The impact of this work inspired Arnold Wesker, Shelagh Delaney, and numerous others, to write plays of their own.[ citation needed ] The English Stage Company at the Royal Court Theatre, headed by George Devine and Theatre Workshop organised by Joan Littlewood were particularly prominent in bringing these plays to public attention. Critic John Heilpern wrote that Look Back in Anger expressed such "immensity of feeling and class hatred" that it altered the course of English theatre.  The term "Angry theatre" was coined by critic John Russell Taylor. 
This was all part of the British New Wave—a transposition of the concurrent nouvelle vague film movement in France, some of whose works, such as The 400 Blows of 1959, also emphasised the lives of the urban proletariat. British filmmakers such as Tony Richardson and Lindsay Anderson (see also Free Cinema) channelled their vitriolic anger into film making. Confrontational films such as Saturday Night and Sunday Morning (1960) and A Taste of Honey (1961) were noteworthy movies in the genre. Saturday Night and Sunday Morning is about a young machinist who spends his wages at weekends on drinking and having a good time, until his affair with a married woman leads to her getting pregnant and him being beaten by her husband's cousins to the point of hospitalisation. A Taste of Honey is about a 16-year old schoolgirl with an abusive, alcoholic mother. The schoolgirl starts a relationship with a black sailor and gets pregnant. After the sailor leaves on his ship, Jo moves in with a homosexual acquaintance who assumes the role of surrogate father. A Taste of Honey raises the issues of class, race, gender and sexual orientation.[ citation needed ]
Later, as many of these writers and directors diversified, kitchen sink realism was taken up by television directors who produced television plays. The single play was then a staple of the medium, and Armchair Theatre (1956–68), produced by the ITV contractor ABC, The Wednesday Play (1964–70) and Play for Today (1970–84), both BBC series, contained many works of this kind. Jeremy Sandford's television play Cathy Come Home (1966, directed by Ken Loach for The Wednesday Play slot) for instance, addressed the issue of homelessness.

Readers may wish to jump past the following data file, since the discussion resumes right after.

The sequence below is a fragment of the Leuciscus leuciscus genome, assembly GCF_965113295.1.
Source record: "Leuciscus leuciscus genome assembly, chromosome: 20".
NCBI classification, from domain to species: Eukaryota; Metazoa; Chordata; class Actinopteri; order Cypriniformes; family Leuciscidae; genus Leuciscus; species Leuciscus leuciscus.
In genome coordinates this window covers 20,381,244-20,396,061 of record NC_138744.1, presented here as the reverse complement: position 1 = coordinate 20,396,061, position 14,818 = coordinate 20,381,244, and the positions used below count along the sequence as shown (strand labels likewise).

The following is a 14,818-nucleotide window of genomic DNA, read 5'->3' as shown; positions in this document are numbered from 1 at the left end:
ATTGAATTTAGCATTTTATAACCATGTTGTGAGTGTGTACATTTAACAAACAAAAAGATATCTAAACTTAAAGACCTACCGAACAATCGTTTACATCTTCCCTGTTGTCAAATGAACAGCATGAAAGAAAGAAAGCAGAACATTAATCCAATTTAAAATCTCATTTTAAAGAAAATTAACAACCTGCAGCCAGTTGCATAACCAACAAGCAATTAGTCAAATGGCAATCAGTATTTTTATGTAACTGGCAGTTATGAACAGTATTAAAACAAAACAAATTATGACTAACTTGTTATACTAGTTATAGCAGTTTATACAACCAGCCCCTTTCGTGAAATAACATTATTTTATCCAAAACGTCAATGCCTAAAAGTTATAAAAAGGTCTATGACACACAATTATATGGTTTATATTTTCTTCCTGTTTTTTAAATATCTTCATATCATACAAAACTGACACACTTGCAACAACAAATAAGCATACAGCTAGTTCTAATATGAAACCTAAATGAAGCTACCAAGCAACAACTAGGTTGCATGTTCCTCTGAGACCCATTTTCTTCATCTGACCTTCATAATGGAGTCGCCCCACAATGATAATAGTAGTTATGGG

Kitchen sink realism was used in the novels of Stan Barstow, John Braine, Alan Sillitoe and others. 
The influence of kitchen sink realism has continued in the work of many more recent British directors, most notably Ken Loach (whose first directorial roles were in late 1960s kitchen sink dramas) and Mike Leigh. Other directors to continue working within the spirit of kitchen sink realism include Shane Meadows, Andrea Arnold, Clio Barnard, and Lynne Ramsay.  The term "neo kitchen sink" has been used for films such as Leigh's 2004 Vera Drake . 
Cecil Antonio "Tony" Richardson was an English theatre and film director and producer whose career spanned five decades. In 1964, he won the Academy Award for Best Director for the film Tom Jones.
Socialist realism is a style of idealized realistic art that was developed in the Soviet Union and was the official style in that country between 1932 and 1988, as well as in other socialist countries after World War II. Socialist realism is characterized by the depiction of communist values, such as the emancipation of the proletariat. Despite its name, the figures in the style are very often highly idealized, especially in sculpture, where it often leans heavily on the conventions of classical sculpture. Although related, it should not be confused with social realism, a type of art that realistically depicts subjects of social concern, or other forms of "realism" in the visual arts. Socialist realism was made with an extremely literal and obvious meaning, usually showing an idealized USSR. Socialist realism was usually devoid of complex artistic meaning or interpretation.
The "angry young men" were a group of mostly working- and middle-class British playwrights and novelists who became prominent in the 1950s. The group's leading figures included John Osborne and Kingsley Amis; other popular figures included John Braine, Alan Sillitoe, and John Wain. The phrase was originally coined by the Royal Court Theatre's press officer in order to promote Osborne's 1956 play Look Back in Anger. It is thought to be derived from the autobiography of Leslie Paul, founder of the Woodcraft Folk, whose Angry Young Man was published in 1951.
Social realism is the term used for work produced by painters, printmakers, photographers, writers and filmmakers that aims to draw attention to the real socio-political conditions of the working class as a means to critique the power structures behind these conditions. While the movement's characteristics vary from nation to nation, it almost always utilizes a form of descriptive or critical realism.
A political drama can describe a play, film or TV program that has a political component, whether reflecting the author's political opinion, or describing a politician or series of political events.
Look Back in Anger (1956) is a realist play written by John Osborne. It focuses on the life and marital struggles of an intelligent and educated but disaffected young man of working-class origin, Jimmy Porter, and his equally competent yet impassive upper-middle-class wife Alison. The supporting characters include Cliff Lewis, an amiable Welsh lodger who attempts to keep the peace; and Helena Charles, Alison's snobbish friend.
A Taste of Honey is the first play by the British dramatist Shelagh Delaney, written when she was 19. It was intended as a novel, but she turned it into a play because she hoped to revitalise British theatre and address social issues that she thought were not being presented. The play was produced by Joan Littlewood's Theatre Workshop and premiered at the Theatre Royal Stratford East, a socialist fringe theatre in London, on 27 May 1958. The production then transferred to Wyndham's Theatre in the West End on 10 February 1959.
The British New Wave is a style of films released in Great Britain between 1959 and 1963. The label is a translation of Nouvelle Vague, the French term first applied to the films of François Truffaut, and Jean-Luc Godard among others.